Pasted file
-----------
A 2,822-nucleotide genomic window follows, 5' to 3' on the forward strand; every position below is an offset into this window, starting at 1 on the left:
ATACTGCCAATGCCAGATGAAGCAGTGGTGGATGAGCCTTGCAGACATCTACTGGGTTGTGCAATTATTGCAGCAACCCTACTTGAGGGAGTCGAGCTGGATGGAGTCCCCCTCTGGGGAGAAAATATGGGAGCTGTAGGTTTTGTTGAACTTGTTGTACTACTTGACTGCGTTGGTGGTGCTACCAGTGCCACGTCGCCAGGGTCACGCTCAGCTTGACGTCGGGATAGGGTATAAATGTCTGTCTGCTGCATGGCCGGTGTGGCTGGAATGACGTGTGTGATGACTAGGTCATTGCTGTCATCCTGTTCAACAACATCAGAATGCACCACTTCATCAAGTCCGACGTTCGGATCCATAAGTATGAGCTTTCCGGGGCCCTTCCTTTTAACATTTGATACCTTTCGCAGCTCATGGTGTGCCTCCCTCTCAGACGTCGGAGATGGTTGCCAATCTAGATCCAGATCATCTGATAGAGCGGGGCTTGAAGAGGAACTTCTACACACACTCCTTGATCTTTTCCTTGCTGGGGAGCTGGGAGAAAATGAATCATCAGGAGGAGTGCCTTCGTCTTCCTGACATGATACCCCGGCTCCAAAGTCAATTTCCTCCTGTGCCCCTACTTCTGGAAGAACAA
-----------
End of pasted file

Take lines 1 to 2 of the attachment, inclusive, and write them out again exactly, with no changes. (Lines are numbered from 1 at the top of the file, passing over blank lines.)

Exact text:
A 2,822-nucleotide genomic window follows, 5' to 3' on the forward strand; every position below is an offset into this window, starting at 1 on the left:
ATACTGCCAATGCCAGATGAAGCAGTGGTGGATGAGCCTTGCAGACATCTACTGGGTTGTGCAATTATTGCAGCAACCCTACTTGAGGGAGTCGAGCTGGATGGAGTCCCCCTCTGGGGAGAAAATATGGGAGCTGTAGGTTTTGTTGAACTTGTTGTACTACTTGACTGCGTTGGTGGTGCTACCAGTGCCACGTCGCCAGGGTCACGCTCAGCTTGACGTCGGGATAGGGTATAAATGTCTGTCTGCTGCATGGCCGGTGTGGCTGGAATGACGTGTGTGATGACTAGGTCATTGCTGTCATCCTGTTCAACAACATCAGAATGCACCACTTCATCAAGTCCGACGTTCGGATCCATAAGTATGAGCTTTCCGGGGCCCTTCCTTTTAACATTTGATACCTTTCGCAGCTCATGGTGTGCCTCCCTCTCAGACGTCGGAGATGGTTGCCAATCTAGATCCAGATCATCTGATAGAGCGGGGCTTGAAGAGGAACTTCTACACACACTCCTTGATCTTTTCCTTGCTGGGGAGCTGGGAGAAAATGAATCATCAGGAGGAGTGCCTTCGTCTTCCTGACATGATACCCCGGCTCCAAAGTCAATTTCCTCCTGTGCCCCTACTTCTGGAAGAACAA